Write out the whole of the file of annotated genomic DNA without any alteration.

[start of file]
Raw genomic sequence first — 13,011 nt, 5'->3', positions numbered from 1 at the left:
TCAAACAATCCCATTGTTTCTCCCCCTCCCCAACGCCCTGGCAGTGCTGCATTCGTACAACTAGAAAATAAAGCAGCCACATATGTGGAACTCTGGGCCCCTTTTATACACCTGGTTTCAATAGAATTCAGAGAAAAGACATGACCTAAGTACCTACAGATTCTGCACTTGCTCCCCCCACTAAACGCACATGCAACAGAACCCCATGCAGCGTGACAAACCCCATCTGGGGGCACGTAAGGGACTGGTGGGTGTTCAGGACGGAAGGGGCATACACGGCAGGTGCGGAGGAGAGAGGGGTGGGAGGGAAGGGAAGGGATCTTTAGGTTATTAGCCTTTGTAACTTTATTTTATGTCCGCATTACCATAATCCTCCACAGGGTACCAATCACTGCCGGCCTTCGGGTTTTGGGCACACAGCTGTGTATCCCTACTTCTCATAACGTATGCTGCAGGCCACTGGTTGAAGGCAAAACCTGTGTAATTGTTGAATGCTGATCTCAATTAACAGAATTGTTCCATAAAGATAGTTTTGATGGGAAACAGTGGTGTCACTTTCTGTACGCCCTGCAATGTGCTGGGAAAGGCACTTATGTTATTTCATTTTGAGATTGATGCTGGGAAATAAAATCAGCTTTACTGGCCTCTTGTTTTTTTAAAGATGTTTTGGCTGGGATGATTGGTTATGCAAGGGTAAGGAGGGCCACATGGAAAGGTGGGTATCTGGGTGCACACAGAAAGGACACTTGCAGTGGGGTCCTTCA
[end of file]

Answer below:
Raw genomic sequence first — 13,011 nt, 5'->3', positions numbered from 1 at the left:
TCAAACAATCCCATTGTTTCTCCCCCTCCCCAACGCCCTGGCAGTGCTGCATTCGTACAACTAGAAAATAAAGCAGCCACATATGTGGAACTCTGGGCCCCTTTTATACACCTGGTTTCAATAGAATTCAGAGAAAAGACATGACCTAAGTACCTACAGATTCTGCACTTGCTCCCCCCACTAAACGCACATGCAACAGAACCCCATGCAGCGTGACAAACCCCATCTGGGGGCACGTAAGGGACTGGTGGGTGTTCAGGACGGAAGGGGCATACACGGCAGGTGCGGAGGAGAGAGGGGTGGGAGGGAAGGGAAGGGATCTTTAGGTTATTAGCCTTTGTAACTTTATTTTATGTCCGCATTACCATAATCCTCCACAGGGTACCAATCACTGCCGGCCTTCGGGTTTTGGGCACACAGCTGTGTATCCCTACTTCTCATAACGTATGCTGCAGGCCACTGGTTGAAGGCAAAACCTGTGTAATTGTTGAATGCTGATCTCAATTAACAGAATTGTTCCATAAAGATAGTTTTGATGGGAAACAGTGGTGTCACTTTCTGTACGCCCTGCAATGTGCTGGGAAAGGCACTTATGTTATTTCATTTTGAGATTGATGCTGGGAAATAAAATCAGCTTTACTGGCCTCTTGTTTTTTTAAAGATGTTTTGGCTGGGATGATTGGTTATGCAAGGGTAAGGAGGGCCACATGGAAAGGTGGGTATCTGGGTGCACACAGAAAGGACACTTGCAGTGGGGTCCTTCA